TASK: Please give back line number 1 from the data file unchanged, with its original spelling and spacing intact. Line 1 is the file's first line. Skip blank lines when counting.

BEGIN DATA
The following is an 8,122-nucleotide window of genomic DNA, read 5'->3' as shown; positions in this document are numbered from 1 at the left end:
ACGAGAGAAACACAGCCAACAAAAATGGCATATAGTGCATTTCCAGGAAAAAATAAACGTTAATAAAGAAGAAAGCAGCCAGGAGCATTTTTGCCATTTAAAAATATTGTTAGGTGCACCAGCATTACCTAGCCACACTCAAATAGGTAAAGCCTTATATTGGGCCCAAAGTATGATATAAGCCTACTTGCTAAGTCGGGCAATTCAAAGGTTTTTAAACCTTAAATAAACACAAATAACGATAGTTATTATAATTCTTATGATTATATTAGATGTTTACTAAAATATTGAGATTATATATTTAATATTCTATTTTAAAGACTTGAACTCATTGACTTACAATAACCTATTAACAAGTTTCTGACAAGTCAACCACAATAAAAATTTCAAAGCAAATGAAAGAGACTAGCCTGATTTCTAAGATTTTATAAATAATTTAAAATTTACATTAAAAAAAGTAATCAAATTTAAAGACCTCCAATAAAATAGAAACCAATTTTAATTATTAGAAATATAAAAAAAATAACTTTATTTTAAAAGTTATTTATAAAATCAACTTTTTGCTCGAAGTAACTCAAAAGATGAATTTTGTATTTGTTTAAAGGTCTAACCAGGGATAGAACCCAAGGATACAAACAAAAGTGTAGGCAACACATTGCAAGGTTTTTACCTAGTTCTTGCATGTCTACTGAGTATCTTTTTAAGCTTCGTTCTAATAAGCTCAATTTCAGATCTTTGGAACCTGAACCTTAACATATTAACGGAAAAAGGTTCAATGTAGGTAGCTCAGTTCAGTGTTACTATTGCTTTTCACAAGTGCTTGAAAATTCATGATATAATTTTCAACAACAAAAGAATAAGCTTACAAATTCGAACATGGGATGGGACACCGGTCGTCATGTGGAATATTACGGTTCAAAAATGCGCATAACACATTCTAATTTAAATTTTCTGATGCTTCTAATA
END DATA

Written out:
The following is an 8,122-nucleotide window of genomic DNA, read 5'->3' as shown; positions in this document are numbered from 1 at the left end: